Ron Abersol sometimes gets to work at Light of Life Rescue Mission two hours before his start time, but he doesn’t complain. That’s just the way the buses run.
During his two days off each week, he calls in just to catch up with coworkers and hear how the residents’ days are going.
He’s also the first to volunteer for extra work when someone calls off.
You might call him a dedicated employee — and he is — but his uncommon drive comes from an equally uncommon path.
“I was sleeping in doorways and on porches, cops being called on me,” he said, citing alcoholism as the cause for his situation. “You get tired of being tired, so I surrendered. It takes a lot to surrender.”
“Surrender” included allowing his sister to connect him with the Light of Life shelter — where he “gave [his] life to the Lord.” He then transitioned to the facility’s residential Life Transformation Program, which is where he was connected with an Achieva Direct Support Professional, Antoinette Frazier, who’s capable of the honest answers he sometimes needs.
“There were times he’d call me and say, ‘I’m ready to leave,’” she said. Antoinette would encourage Ron to remember how far he has come and to continue on that positive path.
Because she stood firm — and because he knew she was right — Ron earned his way to a waiting list and then a brand new apartment at Sixth Ward Flats, an affordable housing project in Lawrenceville containing eight apartments set aside for people with intellectual and physical disabilities with supportive services provided in partnership with Achieva.
Ron’s list of accomplishments since his October 2021 move-in date grows by the day, but his work — which isn’t “work” at all — ranks right near the top, as he says with pride, “I went from being a client to working at Light of Life.”
More alike than different
Ron is a stepfather of two and the biological father of twins, but an unidentified and untreated learning disability festered until alcoholism was the result.
“I got paid on Friday. You wouldn’t see me until Monday,” he said. “I didn’t care about the light bill, the gas bill. I was just looking for the next drink,” a lifestyle that inspired crushing anxiety and depression.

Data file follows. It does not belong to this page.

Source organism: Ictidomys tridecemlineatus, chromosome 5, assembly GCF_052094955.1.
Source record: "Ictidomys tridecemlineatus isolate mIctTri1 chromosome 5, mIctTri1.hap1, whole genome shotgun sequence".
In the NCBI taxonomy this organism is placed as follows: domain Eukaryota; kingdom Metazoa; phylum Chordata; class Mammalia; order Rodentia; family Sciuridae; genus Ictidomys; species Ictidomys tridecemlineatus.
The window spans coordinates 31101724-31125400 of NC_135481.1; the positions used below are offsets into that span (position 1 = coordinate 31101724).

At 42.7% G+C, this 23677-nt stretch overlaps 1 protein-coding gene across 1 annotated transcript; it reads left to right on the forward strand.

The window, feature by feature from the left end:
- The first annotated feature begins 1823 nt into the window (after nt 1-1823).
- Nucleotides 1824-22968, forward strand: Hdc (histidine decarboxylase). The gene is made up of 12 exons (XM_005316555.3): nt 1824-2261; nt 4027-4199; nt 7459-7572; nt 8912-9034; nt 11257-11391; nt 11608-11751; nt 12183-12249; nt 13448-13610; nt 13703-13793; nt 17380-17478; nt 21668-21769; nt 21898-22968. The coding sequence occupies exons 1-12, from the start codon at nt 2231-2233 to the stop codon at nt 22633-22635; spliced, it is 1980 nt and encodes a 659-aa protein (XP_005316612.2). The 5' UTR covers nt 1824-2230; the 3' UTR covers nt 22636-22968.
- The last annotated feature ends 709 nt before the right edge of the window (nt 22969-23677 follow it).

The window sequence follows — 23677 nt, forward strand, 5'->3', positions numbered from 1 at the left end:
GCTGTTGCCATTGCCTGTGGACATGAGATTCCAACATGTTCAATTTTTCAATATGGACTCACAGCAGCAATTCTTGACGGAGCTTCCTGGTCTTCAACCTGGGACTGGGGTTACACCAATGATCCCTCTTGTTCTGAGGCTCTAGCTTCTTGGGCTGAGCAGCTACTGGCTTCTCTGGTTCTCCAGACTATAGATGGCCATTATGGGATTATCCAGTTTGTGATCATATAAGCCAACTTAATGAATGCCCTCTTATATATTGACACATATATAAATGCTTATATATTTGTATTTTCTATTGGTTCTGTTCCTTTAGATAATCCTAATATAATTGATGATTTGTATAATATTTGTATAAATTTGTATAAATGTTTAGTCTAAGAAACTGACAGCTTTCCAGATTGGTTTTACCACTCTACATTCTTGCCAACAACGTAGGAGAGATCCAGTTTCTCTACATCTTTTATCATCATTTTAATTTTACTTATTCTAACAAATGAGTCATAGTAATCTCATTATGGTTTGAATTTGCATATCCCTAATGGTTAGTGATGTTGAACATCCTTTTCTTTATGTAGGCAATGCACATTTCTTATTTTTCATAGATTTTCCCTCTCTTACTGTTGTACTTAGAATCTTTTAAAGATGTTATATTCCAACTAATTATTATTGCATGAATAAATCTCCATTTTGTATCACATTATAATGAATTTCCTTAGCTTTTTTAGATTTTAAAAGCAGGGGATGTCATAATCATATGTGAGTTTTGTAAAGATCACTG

But in January, Ron celebrated seven years sober — a streak he keeps, in part, thanks to twice-a-week AA meetings and Antoinette’s support.
“I enjoy being around her because she gives me motivation, and she keeps me moving,” Ron said. “She’s a caring person and a lovable person.”
With their three days per week together, the list of to-dos is lengthy, including appointments, Sam’s Club runs, paying bills, and much more. But the key to the duo’s success isn’t just checking those boxes; it’s recognizing how similar they really are.
“Before I started working with him, I was learning how to manage my own budget better,” she said. “I have ADHD [attention-deficit/hyperactivity disorder], depression, and anxiety. I talk to a therapist. I think I can understand him and the things he goes through. Those things brought us close together.”
‘I just enjoy life’...
As unintentional as it was, Ron knows he hurt the people around him at the height of his addiction. Since then, Ron earned an all-new reputation, as Achieva Housing Specialist Lisa Kerrighen looked at him and said, “You’re one of the most grateful people I’ve ever met.”
While still living at Light of Life, Lisa delivered his checks. With each interaction, he took the opportunity to sing the praises of Antoinette, Achieva, and Light of Life.
Ron was the first person she ever saw move into his own apartment — a memory that still brings tears to her eyes. Part of that memory is how thankful he was for all of the furnishings that were given to him, and the amazement at his own four walls.
And if all stays on track, he’ll be his own “rep payee” by July, meaning he’ll no longer rely on Achieva to manage his bills and bank account. He’ll handle those responsibilities on his own.
“He just deserves all of it,” she said. “He’s worked hard for it, and he deserves it.”
Antoinette feels the same way: “If there was a prize for all of this, I think he deserves it. Just seeing him come so far, from being homeless, drinking, being in Light of Life, to working down there, it’s something to be very proud of. I tell him every day that I’m proud of him.”
Better and better
The dividends of Ron’s hard work aren’t just seen in a Lawrenceville apartment or a job he adores.
Shortly after moving into that apartment, he met a woman in the building who was there only to help her elderly parents. Characteristic of the Ron everyone now knows, he struck up a conversation about how he could help connect her with the Greater Pittsburgh Food Bank to ease some of the family’s financial burden. He’s been in a romantic relationship with that woman for over a year now.
His four children (and one grandchild) have all welcomed him back into their lives: “I have a relationship with them today because they gave me a second chance to be the dad I wasn’t.”
He’s a self-reported “die-hard” Steelers and Penguins fan, which is how he spends his free moments.
And though he doesn’t mind adhering to a bus schedule that sometimes lands him at work hours ahead of time, he does have a goal: to earn a driver’s license and purchase his own vehicle.
Ron being Ron, it’s only a matter of time until he’s cruising down Butler Street. But that accomplishment, like all the others, won’t just benefit him personally. It will serve as yet another positive example for the men and women at Light of Life who look to him as a guidepost.
“If I’m able to do this, they can do it, too,” he said. “One thing I say to them is just when you think everything is crumbling, it’s really just coming together.
“I’m not saying I’m a superhero. I’m not saying anything like that. But I’ve made progress, and I have Antoinette, Achieva, and God to thank for that. I wouldn’t give this up for the world.”